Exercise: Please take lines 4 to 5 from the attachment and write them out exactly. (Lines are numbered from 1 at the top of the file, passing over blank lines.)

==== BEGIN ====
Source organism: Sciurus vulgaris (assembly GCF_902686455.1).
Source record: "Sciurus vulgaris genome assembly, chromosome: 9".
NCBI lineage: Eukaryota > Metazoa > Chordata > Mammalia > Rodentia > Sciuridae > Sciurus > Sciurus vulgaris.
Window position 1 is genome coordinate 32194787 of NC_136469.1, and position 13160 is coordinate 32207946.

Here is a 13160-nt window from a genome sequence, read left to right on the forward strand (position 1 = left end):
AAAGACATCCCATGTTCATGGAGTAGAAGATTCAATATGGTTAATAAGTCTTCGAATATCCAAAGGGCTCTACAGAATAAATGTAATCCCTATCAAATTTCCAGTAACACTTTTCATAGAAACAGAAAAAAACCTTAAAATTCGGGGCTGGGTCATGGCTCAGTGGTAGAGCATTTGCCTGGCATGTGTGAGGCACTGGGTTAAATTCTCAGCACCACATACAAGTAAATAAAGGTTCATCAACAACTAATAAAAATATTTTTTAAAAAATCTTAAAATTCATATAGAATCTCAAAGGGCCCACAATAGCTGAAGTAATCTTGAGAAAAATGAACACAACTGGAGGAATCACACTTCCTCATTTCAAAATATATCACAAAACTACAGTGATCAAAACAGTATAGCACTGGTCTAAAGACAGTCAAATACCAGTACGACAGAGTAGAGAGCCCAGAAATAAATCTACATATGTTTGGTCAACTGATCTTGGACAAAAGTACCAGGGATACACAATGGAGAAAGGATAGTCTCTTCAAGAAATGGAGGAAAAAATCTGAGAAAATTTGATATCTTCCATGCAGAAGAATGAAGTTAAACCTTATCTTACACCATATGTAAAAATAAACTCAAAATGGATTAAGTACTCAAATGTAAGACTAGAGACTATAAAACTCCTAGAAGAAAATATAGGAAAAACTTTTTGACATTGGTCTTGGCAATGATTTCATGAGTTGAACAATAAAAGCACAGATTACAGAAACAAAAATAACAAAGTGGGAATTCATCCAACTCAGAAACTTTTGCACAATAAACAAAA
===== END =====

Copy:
Window position 1 is genome coordinate 32194787 of NC_136469.1, and position 13160 is coordinate 32207946.

Here is a 13160-nt window from a genome sequence, read left to right on the forward strand (position 1 = left end):